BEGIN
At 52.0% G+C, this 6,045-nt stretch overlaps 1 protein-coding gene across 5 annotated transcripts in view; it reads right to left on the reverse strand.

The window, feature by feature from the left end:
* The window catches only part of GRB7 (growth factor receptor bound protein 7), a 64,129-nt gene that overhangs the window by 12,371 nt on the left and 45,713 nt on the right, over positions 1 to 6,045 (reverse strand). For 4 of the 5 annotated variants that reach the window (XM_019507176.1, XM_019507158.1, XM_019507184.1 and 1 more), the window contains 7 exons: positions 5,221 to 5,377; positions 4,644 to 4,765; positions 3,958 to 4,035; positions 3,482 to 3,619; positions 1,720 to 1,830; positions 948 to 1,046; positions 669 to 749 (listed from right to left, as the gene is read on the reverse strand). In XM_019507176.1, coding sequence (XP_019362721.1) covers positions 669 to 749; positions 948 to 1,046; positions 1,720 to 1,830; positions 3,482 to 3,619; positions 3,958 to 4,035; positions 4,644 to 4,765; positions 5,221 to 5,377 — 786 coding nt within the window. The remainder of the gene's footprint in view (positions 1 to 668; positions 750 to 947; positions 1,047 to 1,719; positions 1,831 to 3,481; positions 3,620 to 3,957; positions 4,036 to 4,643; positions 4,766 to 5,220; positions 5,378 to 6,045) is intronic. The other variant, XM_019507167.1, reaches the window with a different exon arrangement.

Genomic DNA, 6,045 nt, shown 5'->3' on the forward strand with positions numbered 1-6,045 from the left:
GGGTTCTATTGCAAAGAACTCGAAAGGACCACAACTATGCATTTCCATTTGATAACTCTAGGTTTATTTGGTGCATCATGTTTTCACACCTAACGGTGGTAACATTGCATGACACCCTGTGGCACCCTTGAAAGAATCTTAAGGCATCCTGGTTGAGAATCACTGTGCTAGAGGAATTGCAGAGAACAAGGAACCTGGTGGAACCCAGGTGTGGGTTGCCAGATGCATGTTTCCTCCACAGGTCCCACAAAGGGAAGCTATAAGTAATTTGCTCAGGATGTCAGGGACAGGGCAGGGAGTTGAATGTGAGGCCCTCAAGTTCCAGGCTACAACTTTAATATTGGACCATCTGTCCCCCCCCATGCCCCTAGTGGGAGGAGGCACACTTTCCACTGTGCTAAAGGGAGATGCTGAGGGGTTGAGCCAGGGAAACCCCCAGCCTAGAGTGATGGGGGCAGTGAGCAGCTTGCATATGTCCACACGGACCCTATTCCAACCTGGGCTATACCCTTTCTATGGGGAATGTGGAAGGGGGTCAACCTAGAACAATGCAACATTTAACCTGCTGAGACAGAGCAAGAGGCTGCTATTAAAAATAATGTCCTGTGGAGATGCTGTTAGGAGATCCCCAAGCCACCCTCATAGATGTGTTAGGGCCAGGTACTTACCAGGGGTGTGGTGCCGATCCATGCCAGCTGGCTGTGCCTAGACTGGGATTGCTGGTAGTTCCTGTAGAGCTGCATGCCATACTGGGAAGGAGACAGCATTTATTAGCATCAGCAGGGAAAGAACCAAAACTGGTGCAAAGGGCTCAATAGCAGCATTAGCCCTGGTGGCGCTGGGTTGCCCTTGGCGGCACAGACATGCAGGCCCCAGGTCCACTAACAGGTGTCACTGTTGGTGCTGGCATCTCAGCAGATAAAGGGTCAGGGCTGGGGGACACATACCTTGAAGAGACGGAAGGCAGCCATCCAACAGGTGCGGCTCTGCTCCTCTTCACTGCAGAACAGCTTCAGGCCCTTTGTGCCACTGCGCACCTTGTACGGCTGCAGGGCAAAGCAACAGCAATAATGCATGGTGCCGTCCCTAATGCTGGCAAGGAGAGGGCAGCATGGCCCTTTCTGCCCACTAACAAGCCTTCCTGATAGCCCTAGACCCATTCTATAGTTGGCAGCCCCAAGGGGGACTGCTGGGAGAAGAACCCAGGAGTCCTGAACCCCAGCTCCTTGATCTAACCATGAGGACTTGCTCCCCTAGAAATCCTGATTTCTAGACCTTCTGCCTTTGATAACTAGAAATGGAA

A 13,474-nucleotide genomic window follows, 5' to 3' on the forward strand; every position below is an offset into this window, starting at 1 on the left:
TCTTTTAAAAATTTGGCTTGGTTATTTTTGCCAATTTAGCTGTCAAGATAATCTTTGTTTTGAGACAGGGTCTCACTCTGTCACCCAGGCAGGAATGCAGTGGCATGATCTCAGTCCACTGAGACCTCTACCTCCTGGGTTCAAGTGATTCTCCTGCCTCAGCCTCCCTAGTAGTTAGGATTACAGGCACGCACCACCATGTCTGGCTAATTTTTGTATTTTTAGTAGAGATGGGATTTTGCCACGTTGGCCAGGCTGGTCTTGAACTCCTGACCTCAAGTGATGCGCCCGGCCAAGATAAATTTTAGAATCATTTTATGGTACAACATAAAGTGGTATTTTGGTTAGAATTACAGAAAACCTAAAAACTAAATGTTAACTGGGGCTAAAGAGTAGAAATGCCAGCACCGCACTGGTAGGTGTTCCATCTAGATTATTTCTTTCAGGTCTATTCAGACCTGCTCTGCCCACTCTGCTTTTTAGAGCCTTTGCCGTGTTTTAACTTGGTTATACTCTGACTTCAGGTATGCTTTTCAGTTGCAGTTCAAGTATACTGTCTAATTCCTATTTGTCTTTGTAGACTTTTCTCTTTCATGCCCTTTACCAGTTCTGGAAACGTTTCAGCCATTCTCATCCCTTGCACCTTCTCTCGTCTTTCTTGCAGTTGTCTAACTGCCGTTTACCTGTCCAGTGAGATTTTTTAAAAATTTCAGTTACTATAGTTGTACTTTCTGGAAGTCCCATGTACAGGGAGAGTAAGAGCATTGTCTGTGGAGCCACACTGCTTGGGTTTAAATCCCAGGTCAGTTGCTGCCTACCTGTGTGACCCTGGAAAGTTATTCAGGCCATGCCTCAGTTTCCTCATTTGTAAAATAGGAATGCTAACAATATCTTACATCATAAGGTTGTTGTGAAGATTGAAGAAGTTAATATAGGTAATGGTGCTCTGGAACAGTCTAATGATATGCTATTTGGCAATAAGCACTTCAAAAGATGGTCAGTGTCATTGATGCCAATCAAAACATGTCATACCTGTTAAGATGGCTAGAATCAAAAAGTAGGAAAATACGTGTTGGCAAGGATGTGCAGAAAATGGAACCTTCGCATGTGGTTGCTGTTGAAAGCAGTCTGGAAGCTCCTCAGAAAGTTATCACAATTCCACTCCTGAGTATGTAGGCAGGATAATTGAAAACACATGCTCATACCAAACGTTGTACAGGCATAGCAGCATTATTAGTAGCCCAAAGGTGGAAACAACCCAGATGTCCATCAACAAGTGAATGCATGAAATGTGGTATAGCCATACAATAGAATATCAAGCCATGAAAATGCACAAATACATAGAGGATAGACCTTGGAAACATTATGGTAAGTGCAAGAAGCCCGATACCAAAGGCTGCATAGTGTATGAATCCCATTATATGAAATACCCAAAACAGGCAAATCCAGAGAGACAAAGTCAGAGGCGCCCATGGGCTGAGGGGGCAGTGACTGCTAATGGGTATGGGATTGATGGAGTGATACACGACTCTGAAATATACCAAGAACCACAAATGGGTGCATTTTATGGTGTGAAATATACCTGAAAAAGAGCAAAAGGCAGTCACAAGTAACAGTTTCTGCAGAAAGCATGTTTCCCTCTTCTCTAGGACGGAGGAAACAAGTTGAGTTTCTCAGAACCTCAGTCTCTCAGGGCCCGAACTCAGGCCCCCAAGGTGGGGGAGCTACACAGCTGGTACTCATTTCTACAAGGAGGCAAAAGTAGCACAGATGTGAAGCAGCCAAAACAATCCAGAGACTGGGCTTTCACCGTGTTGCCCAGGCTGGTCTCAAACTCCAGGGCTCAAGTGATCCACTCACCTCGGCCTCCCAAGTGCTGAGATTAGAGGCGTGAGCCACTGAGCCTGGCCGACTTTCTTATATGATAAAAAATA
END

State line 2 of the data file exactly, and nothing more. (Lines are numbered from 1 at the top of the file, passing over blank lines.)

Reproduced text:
The window, feature by feature from the left end: